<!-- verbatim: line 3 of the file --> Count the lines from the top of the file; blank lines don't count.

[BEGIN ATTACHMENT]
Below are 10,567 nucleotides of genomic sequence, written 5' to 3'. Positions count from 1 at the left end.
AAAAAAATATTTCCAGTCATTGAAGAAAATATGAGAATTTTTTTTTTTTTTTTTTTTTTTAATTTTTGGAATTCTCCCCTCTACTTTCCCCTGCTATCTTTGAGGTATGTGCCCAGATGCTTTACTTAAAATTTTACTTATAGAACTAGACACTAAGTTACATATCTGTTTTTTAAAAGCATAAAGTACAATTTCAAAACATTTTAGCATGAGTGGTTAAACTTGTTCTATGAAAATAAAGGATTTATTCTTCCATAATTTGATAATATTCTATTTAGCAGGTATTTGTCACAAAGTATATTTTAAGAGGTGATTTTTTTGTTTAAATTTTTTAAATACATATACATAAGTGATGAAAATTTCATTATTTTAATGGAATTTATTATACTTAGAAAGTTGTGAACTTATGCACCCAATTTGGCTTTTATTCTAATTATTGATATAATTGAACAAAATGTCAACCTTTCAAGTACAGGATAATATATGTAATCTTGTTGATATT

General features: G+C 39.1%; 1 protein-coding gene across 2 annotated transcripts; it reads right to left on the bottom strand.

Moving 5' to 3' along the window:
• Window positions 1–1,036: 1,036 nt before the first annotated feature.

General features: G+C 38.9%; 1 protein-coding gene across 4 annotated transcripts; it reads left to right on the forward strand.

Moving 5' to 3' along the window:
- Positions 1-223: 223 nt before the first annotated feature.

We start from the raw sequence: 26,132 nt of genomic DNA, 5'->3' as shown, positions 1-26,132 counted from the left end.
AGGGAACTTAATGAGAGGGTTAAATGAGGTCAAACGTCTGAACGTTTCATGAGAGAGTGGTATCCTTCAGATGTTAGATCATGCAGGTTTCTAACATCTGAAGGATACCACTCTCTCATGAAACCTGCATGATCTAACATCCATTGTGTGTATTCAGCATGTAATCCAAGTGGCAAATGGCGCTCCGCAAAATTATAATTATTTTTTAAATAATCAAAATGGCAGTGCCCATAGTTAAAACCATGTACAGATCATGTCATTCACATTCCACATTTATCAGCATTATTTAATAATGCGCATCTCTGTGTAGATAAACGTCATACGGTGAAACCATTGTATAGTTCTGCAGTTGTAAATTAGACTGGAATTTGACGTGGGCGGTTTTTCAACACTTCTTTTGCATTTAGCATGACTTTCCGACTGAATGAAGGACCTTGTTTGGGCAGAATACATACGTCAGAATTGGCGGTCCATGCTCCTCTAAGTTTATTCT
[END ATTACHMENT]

General features: G+C 39.1%; 1 protein-coding gene across 2 annotated transcripts; it reads right to left on the bottom strand.